by Jerry Bergman* and Joseph Calkins

Abstract

It is often claimed that the human retina is poorly designed because light must travel through the nerves and blood vessels to reach the photoreceptor cells, which are located behind the eye’s wiring. Many specific reasons exist for this so-called backward placement of the photoreceptors.  A major one is that it allows close association  between the rods and cones and the pigment epithelium required to maintain the photoreceptors. It is also essential in both the development and the normal function of the retina. Both the rods and cones must physically interact with retinal pigment epithelial cells, which provide nutrients to the retina, recycle photopigments, and provide an opaque layer to absorb excess light.

Introduction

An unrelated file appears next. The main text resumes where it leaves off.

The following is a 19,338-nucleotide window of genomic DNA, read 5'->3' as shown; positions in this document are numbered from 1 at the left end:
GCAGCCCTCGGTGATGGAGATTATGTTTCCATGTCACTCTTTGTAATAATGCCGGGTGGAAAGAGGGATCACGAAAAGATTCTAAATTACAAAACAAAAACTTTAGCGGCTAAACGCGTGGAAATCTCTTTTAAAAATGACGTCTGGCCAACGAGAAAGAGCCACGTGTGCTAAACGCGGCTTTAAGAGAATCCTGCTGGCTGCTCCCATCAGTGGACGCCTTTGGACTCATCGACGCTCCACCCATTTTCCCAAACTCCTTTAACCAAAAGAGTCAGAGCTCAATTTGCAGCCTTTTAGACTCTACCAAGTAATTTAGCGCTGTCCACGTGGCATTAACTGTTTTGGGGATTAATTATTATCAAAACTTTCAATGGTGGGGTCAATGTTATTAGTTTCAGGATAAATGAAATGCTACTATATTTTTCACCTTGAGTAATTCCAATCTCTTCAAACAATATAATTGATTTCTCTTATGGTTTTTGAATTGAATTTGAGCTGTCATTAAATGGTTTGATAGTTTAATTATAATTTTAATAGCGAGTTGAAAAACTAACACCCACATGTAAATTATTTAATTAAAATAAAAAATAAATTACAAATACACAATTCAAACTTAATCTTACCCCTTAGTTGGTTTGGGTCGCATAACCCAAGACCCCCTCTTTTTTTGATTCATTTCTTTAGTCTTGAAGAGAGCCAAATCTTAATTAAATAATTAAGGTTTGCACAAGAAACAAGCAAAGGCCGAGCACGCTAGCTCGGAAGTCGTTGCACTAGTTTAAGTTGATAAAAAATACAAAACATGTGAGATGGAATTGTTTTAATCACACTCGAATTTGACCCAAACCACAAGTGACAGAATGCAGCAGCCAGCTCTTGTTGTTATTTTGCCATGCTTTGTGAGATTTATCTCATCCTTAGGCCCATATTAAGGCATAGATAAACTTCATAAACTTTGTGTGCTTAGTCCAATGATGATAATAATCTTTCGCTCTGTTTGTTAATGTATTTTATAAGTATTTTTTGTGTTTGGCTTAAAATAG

One of the most common examples of putative poor design in both the popular and scientific literature is the mammalian retina. The retina is the thin, light-sensitive organ located at the back of the eyeball. The claim is made that the vertebrate eye is functionally suboptimal because the retina photoreceptors are oriented away from incoming light (Ayoub, 1996, p. 19). Oxford professor Richard Dawkins considers this an example of poor design because he concludes that an engineer would naturally assume that the photocells would point towards the light, with their wires leading backwards towards the brain.  He would laugh at any suggestion that the photocells might point away from the light, with their wires departing on the side nearest the light.  Yet this is exactly what happens in all vertebrate retinas. Each photocell is, in effect, wired in backwards, with its wire sticking out on the side nearest the light. The wire has to travel over the surface of the retina, to a point where it dives through a hole in the retina (the so-called ‘blind spot’) to join the optic nerve. This means that the light, instead of being granted an unrestricted passage to the photocells, has to pass through a forest of connecting wires, presumably suffering at least some attenuation and distortion (actually probably not much but, still, it is the principle of the thing that would offend any tidy-minded engineer!) (Dawkins, 1986, p. 93)….

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